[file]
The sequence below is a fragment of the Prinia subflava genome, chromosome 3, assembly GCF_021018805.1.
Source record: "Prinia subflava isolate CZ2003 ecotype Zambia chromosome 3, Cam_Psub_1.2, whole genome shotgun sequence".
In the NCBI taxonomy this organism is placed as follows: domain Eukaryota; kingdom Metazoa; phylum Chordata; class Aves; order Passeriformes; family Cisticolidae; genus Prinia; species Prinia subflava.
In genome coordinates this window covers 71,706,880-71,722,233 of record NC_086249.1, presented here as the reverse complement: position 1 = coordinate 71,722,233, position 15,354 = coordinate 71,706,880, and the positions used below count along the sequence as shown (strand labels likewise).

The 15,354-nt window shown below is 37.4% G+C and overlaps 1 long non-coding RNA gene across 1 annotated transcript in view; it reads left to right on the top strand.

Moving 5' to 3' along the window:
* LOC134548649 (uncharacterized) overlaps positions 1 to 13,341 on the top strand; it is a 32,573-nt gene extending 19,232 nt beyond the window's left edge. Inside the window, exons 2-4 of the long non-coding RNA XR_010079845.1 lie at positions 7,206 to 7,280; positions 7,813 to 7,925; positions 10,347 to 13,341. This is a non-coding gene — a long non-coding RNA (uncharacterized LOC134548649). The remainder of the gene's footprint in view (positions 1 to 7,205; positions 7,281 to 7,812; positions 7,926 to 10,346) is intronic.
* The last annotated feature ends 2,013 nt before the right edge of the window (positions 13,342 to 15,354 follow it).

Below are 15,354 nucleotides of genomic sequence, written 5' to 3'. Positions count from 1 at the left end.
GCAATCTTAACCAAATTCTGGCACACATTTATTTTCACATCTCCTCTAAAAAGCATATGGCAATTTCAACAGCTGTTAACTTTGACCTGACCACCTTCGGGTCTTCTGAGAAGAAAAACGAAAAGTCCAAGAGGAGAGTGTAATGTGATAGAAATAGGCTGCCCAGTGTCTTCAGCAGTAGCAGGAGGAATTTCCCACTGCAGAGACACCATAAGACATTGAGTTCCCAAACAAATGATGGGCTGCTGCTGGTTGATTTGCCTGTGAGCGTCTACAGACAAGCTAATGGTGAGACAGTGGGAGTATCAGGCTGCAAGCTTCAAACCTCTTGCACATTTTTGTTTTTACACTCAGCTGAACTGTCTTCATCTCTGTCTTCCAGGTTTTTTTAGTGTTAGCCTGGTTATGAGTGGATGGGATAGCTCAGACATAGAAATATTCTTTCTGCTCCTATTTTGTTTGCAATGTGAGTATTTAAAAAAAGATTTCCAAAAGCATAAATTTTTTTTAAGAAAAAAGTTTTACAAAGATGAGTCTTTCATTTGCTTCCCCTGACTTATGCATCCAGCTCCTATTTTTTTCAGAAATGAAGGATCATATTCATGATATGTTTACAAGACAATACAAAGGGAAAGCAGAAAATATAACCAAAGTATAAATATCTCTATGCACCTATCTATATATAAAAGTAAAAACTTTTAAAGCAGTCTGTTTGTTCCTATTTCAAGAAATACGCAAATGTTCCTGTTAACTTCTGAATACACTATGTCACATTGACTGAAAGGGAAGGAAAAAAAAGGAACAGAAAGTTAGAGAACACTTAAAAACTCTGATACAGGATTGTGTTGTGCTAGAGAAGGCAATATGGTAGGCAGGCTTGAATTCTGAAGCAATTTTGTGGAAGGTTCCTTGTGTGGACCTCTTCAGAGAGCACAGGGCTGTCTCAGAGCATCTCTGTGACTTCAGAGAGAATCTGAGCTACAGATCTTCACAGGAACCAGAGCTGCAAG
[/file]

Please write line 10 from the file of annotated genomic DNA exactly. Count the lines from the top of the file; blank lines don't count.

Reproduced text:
GCAATCTTAACCAAATTCTGGCACACATTTATTTTCACATCTCCTCTAAAAAGCATATGGCAATTTCAACAGCTGTTAACTTTGACCTGACCACCTTCGGGTCTTCTGAGAAGAAAAACGAAAAGTCCAAGAGGAGAGTGTAATGTGATAGAAATAGGCTGCCCAGTGTCTTCAGCAGTAGCAGGAGGAATTTCCCACTGCAGAGACACCATAAGACATTGAGTTCCCAAACAAATGATGGGCTGCTGCTGGTTGATTTGCCTGTGAGCGTCTACAGACAAGCTAATGGTGAGACAGTGGGAGTATCAGGCTGCAAGCTTCAAACCTCTTGCACATTTTTGTTTTTACACTCAGCTGAACTGTCTTCATCTCTGTCTTCCAGGTTTTTTTAGTGTTAGCCTGGTTATGAGTGGATGGGATAGCTCAGACATAGAAATATTCTTTCTGCTCCTATTTTGTTTGCAATGTGAGTATTTAAAAAAAGATTTCCAAAAGCATAAATTTTTTTTAAGAAAAAAGTTTTACAAAGATGAGTCTTTCATTTGCTTCCCCTGACTTATGCATCCAGCTCCTATTTTTTTCAGAAATGAAGGATCATATTCATGATATGTTTACAAGACAATACAAAGGGAAAGCAGAAAATATAACCAAAGTATAAATATCTCTATGCACCTATCTATATATAAAAGTAAAAACTTTTAAAGCAGTCTGTTTGTTCCTATTTCAAGAAATACGCAAATGTTCCTGTTAACTTCTGAATACACTATGTCACATTGACTGAAAGGGAAGGAAAAAAAAGGAACAGAAAGTTAGAGAACACTTAAAAACTCTGATACAGGATTGTGTTGTGCTAGAGAAGGCAATATGGTAGGCAGGCTTGAATTCTGAAGCAATTTTGTGGAAGGTTCCTTGTGTGGACCTCTTCAGAGAGCACAGGGCTGTCTCAGAGCATCTCTGTGACTTCAGAGAGAATCTGAGCTACAGATCTTCACAGGAACCAGAGCTGCAAG